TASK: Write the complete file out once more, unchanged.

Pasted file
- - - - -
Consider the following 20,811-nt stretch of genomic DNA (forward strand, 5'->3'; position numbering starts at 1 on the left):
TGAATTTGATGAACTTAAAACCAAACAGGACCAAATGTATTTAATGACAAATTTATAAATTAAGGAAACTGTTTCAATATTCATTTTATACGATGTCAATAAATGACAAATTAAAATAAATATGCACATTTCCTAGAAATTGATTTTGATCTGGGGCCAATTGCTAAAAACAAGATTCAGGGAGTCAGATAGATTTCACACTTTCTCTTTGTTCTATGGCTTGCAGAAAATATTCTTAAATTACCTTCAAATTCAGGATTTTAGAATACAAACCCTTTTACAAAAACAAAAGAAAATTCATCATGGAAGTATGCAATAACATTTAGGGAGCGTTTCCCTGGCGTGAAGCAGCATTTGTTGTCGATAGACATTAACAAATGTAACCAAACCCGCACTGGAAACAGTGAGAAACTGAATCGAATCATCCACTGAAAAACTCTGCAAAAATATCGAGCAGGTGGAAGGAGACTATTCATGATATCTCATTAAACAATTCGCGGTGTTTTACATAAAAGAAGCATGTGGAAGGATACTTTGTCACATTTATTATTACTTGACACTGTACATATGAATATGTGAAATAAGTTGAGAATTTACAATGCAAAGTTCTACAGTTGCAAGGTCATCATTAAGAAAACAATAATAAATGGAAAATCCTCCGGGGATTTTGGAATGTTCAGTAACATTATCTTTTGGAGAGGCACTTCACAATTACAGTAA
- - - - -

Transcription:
Consider the following 20,811-nt stretch of genomic DNA (forward strand, 5'->3'; position numbering starts at 1 on the left):
TGAATTTGATGAACTTAAAACCAAACAGGACCAAATGTATTTAATGACAAATTTATAAATTAAGGAAACTGTTTCAATATTCATTTTATACGATGTCAATAAATGACAAATTAAAATAAATATGCACATTTCCTAGAAATTGATTTTGATCTGGGGCCAATTGCTAAAAACAAGATTCAGGGAGTCAGATAGATTTCACACTTTCTCTTTGTTCTATGGCTTGCAGAAAATATTCTTAAATTACCTTCAAATTCAGGATTTTAGAATACAAACCCTTTTACAAAAACAAAAGAAAATTCATCATGGAAGTATGCAATAACATTTAGGGAGCGTTTCCCTGGCGTGAAGCAGCATTTGTTGTCGATAGACATTAACAAATGTAACCAAACCCGCACTGGAAACAGTGAGAAACTGAATCGAATCATCCACTGAAAAACTCTGCAAAAATATCGAGCAGGTGGAAGGAGACTATTCATGATATCTCATTAAACAATTCGCGGTGTTTTACATAAAAGAAGCATGTGGAAGGATACTTTGTCACATTTATTATTACTTGACACTGTACATATGAATATGTGAAATAAGTTGAGAATTTACAATGCAAAGTTCTACAGTTGCAAGGTCATCATTAAGAAAACAATAATAAATGGAAAATCCTCCGGGGATTTTGGAATGTTCAGTAACATTATCTTTTGGAGAGGCACTTCACAATTACAGTAA